When I was about four years old, I returned to preschool after a bout with strep throat. My friends told me on the playground that we were having a tying our shoes test that day. After recess, we all sat in a circle on our bottoms with our legs crossed. The teacher and class watched each student tie their shoes. She put a star by each student’s name after they completed the task. Since I’d been out for a few days, I didn’t know how. My heart beat thump-thump as I watched each student tie their sneakers.
Upon my turn, I attempted to tie my shoes- the loops and ties confused me- I fumbled, it didn’t work. I felt the teacher’s and other kids’ eyes on me as I struggled to make sense of the laces. The painful seconds stretched out as I reddened and finally gave up. Then she announced to the class, “Everybody can tie their shoes. Everybody but Nancy. Everybody gets a star but Nancy.”
Today I can tie my shoes. I do it differently than most people. Who cares? I can tie them.
I felt so shamed by that teacher it really burned in my mind….I couldn’t fathom why I had this “everyone will succeed but me” block until I traced it back to this event as a preschooler.
In high school my dad would ask me why my A-s weren’t A’s etc. or if I got a C or something he’d be mad. He would always say how proud he was of me and give me attention for my good grades. He didn’t say he loved me until he was dying of prostate cancer when I was in my 20s. There was a lot of pressure to excel academically. In college I felt if I weren’t getting A’s that I was on the brink of flunking. I put a lot of pressure on myself to get A’s, even in college I wanted to please him academically. My brother, on the other hand, felt none of that pressure, got As, Bs, and Cs. We’ve talked about it- he had a totally different experience. I might just be more driven as a first born child.
In fifth or sixth grade, I accidentally blurted out the answer during a game in math class, and the teacher, Mrs. Collins, gritted at me through her teeth,”Nancy, you ruined the game. You said the answer!”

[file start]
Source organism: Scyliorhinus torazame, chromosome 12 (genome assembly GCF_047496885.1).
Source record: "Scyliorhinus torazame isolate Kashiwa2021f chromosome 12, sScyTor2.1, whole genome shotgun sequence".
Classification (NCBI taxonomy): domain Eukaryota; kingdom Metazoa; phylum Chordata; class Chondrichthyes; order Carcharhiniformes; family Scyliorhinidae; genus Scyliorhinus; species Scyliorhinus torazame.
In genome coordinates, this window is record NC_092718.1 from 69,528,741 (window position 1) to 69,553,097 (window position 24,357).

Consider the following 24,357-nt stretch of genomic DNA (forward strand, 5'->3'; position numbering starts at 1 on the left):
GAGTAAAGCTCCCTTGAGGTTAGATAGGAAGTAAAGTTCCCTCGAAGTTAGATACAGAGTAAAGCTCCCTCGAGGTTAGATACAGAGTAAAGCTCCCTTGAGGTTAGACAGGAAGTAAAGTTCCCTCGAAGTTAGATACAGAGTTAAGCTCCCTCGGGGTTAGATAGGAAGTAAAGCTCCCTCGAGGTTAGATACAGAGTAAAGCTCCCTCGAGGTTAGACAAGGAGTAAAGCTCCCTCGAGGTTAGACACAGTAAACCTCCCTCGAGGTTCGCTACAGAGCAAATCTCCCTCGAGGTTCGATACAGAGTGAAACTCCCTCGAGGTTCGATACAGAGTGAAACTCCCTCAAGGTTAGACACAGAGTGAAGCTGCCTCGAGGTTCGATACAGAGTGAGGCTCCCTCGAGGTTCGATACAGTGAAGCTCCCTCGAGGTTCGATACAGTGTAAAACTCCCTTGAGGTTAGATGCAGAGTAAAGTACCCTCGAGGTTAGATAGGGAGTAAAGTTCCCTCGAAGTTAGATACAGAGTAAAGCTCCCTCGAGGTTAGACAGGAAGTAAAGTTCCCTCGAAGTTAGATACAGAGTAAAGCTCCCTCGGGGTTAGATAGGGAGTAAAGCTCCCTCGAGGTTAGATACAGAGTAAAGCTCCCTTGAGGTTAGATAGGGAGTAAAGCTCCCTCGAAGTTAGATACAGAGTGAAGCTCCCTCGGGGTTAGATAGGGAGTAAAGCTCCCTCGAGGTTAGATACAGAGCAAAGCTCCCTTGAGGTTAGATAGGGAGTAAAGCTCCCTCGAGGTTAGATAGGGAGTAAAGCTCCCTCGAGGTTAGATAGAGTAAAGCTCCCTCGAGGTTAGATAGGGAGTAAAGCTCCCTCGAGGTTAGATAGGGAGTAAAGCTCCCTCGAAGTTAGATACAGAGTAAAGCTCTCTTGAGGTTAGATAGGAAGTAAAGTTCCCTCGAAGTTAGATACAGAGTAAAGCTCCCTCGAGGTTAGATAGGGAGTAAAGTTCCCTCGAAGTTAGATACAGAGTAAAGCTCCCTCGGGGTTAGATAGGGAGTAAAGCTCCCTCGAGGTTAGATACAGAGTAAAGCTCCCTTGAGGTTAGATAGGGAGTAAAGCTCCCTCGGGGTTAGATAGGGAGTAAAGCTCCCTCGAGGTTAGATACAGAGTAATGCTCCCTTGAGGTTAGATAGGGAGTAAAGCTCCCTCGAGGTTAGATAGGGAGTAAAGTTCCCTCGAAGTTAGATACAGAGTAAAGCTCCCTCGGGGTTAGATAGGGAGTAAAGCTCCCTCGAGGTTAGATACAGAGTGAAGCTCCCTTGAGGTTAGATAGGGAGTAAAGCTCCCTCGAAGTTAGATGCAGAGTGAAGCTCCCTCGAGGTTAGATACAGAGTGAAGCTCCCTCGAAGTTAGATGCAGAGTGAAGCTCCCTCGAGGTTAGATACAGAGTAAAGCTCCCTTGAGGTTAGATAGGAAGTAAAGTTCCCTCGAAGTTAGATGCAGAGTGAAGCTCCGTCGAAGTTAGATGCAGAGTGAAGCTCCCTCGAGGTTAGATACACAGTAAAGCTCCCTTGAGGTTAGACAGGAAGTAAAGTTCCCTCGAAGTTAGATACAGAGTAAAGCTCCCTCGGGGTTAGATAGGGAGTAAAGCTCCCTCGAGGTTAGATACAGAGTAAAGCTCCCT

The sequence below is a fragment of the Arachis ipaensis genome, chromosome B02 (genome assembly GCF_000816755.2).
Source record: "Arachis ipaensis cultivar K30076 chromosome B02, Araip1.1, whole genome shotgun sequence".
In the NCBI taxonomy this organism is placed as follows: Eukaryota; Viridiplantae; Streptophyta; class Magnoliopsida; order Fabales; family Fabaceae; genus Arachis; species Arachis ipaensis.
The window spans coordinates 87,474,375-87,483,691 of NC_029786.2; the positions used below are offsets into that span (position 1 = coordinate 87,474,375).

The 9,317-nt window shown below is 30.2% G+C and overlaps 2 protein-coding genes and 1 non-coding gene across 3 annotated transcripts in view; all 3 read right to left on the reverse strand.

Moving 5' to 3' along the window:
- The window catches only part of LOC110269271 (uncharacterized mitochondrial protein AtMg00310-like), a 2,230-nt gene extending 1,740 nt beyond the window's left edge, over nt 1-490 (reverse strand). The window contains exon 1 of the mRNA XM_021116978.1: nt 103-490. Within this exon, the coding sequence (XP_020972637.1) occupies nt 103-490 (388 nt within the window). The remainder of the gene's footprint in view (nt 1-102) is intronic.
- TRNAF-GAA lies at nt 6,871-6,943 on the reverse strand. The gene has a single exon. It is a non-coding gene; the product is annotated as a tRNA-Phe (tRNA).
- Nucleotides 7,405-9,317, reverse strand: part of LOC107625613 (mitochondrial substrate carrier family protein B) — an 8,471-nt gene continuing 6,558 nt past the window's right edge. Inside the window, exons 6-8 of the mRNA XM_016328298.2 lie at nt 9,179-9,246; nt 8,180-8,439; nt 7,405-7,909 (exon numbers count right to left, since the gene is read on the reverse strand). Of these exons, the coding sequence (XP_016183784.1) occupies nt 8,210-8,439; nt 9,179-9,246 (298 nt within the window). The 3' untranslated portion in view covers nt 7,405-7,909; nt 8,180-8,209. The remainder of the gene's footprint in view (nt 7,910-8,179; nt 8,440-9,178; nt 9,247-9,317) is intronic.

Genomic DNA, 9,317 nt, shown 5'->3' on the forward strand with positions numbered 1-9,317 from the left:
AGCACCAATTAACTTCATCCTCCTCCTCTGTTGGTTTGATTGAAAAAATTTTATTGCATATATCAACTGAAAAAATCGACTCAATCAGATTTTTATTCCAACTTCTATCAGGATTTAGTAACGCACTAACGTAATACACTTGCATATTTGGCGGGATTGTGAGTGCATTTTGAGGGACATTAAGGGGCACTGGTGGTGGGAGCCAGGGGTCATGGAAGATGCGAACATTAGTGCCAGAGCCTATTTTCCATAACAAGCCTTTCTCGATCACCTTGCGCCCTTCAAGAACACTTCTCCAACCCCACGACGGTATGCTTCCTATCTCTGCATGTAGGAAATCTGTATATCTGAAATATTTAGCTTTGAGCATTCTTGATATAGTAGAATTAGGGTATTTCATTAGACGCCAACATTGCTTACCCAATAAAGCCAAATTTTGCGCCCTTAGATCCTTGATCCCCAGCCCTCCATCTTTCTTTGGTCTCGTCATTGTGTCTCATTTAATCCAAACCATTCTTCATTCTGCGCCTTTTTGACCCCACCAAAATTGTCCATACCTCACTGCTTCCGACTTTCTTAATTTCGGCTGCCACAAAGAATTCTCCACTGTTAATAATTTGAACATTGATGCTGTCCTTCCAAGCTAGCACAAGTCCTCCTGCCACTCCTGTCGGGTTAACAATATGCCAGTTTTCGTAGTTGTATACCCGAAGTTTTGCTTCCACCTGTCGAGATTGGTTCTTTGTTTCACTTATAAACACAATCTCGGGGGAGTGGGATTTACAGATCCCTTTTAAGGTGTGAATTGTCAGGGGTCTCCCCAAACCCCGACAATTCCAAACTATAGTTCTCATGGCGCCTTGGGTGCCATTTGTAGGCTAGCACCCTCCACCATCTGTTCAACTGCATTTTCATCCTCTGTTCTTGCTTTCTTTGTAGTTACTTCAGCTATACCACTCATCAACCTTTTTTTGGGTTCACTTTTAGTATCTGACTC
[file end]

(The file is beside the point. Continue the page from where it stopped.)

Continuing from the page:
She glared at me with her beady, clumpy-mascara eyes. She didn’t throw me out of the room that day, like she usually did. I never knew why she propelled me out of the room with such zeal. She had me sit on the bench outside of class, and I would wait until allowed back in again. She didn’t discuss her reasons for exiting me, ever, before or after the incident. My father claimed she didn’t like bright girls. She favored the more average girls who thought that she might as well have been a peroxided Virgin Mary floating above the L.A. County smog.
When I Got My Star
When people have called me superstar as an adult, it really made me smile! A teacher friend named Angel (yes, that is his real name) once bopped into my room during class and said, “Hey, did I tell you that you’re a superstar?”
He gave me a post-it note with a star and SUPERSTAR written on it. Those words really spoke life into me. Angel gave me the star I didn’t get in preschool.
Teachers like Mrs. Collins and the preschool powertripper that have taught me to be very careful with words I use with my students and my own daughter- I don’t ever want to sow what that teacher did. I never ever wanted to treat students like Mrs. Collins or this preschool teacher treated me. Shame can sow deep and hurtful, soul-piercing seeds.
Today I have forgiven those teachers. They are just people who had poor communication skills. Who knows what was going on in the preschool teacher’s life? Maybe she had been up all night caring for a sick parent, maybe she had just gotten served with divorce papers? Who knows? The greatest gift I have now is that I am free of the saran wrap I felt that separated me from the rest of the world.
Would you like freedom for true healing? Don’t let a past memory shackle you from walking toward your divine destiny. How has forgiveness freed you? Do you have a fear or resentment you need to let go?
You, too, can be free!